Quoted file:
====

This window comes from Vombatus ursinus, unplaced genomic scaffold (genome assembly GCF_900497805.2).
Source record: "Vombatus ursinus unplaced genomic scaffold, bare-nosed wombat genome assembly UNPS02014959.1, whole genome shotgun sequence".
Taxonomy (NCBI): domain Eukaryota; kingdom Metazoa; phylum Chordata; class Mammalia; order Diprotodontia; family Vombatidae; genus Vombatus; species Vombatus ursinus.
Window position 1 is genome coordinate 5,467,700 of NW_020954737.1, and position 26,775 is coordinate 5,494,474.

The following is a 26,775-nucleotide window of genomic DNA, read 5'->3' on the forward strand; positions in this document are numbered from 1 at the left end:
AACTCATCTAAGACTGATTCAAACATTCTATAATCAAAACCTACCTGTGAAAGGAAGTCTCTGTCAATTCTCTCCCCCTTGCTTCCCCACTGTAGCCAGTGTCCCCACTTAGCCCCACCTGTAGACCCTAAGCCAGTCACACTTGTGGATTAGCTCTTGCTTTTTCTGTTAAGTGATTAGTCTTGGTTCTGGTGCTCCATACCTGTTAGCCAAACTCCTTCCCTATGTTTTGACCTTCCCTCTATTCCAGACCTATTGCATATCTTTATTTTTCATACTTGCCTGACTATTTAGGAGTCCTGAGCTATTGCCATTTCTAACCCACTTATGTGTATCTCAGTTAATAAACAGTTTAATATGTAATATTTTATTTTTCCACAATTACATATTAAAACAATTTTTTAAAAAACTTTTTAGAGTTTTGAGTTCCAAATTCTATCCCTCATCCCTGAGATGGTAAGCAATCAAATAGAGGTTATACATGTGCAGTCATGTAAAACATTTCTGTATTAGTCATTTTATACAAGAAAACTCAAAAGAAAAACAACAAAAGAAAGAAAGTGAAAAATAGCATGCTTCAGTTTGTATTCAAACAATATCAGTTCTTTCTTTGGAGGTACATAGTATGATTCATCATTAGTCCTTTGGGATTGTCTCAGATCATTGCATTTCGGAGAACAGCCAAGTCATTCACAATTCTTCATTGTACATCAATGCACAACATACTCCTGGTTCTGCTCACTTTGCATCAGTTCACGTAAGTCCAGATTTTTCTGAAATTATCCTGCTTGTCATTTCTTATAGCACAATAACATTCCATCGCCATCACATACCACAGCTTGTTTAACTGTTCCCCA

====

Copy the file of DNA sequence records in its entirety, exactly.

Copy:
This window comes from Vombatus ursinus, unplaced genomic scaffold (genome assembly GCF_900497805.2).
Source record: "Vombatus ursinus unplaced genomic scaffold, bare-nosed wombat genome assembly UNPS02014959.1, whole genome shotgun sequence".
Taxonomy (NCBI): domain Eukaryota; kingdom Metazoa; phylum Chordata; class Mammalia; order Diprotodontia; family Vombatidae; genus Vombatus; species Vombatus ursinus.
Window position 1 is genome coordinate 5,467,700 of NW_020954737.1, and position 26,775 is coordinate 5,494,474.

The following is a 26,775-nucleotide window of genomic DNA, read 5'->3' on the forward strand; positions in this document are numbered from 1 at the left end:
AACTCATCTAAGACTGATTCAAACATTCTATAATCAAAACCTACCTGTGAAAGGAAGTCTCTGTCAATTCTCTCCCCCTTGCTTCCCCACTGTAGCCAGTGTCCCCACTTAGCCCCACCTGTAGACCCTAAGCCAGTCACACTTGTGGATTAGCTCTTGCTTTTTCTGTTAAGTGATTAGTCTTGGTTCTGGTGCTCCATACCTGTTAGCCAAACTCCTTCCCTATGTTTTGACCTTCCCTCTATTCCAGACCTATTGCATATCTTTATTTTTCATACTTGCCTGACTATTTAGGAGTCCTGAGCTATTGCCATTTCTAACCCACTTATGTGTATCTCAGTTAATAAACAGTTTAATATGTAATATTTTATTTTTCCACAATTACATATTAAAACAATTTTTTAAAAAACTTTTTAGAGTTTTGAGTTCCAAATTCTATCCCTCATCCCTGAGATGGTAAGCAATCAAATAGAGGTTATACATGTGCAGTCATGTAAAACATTTCTGTATTAGTCATTTTATACAAGAAAACTCAAAAGAAAAACAACAAAAGAAAGAAAGTGAAAAATAGCATGCTTCAGTTTGTATTCAAACAATATCAGTTCTTTCTTTGGAGGTACATAGTATGATTCATCATTAGTCCTTTGGGATTGTCTCAGATCATTGCATTTCGGAGAACAGCCAAGTCATTCACAATTCTTCATTGTACATCAATGCACAACATACTCCTGGTTCTGCTCACTTTGCATCAGTTCACGTAAGTCCAGATTTTTCTGAAATTATCCTGCTTGTCATTTCTTATAGCACAATAACATTCCATCGCCATCACATACCACAGCTTGTTTAACTGTTCCCCA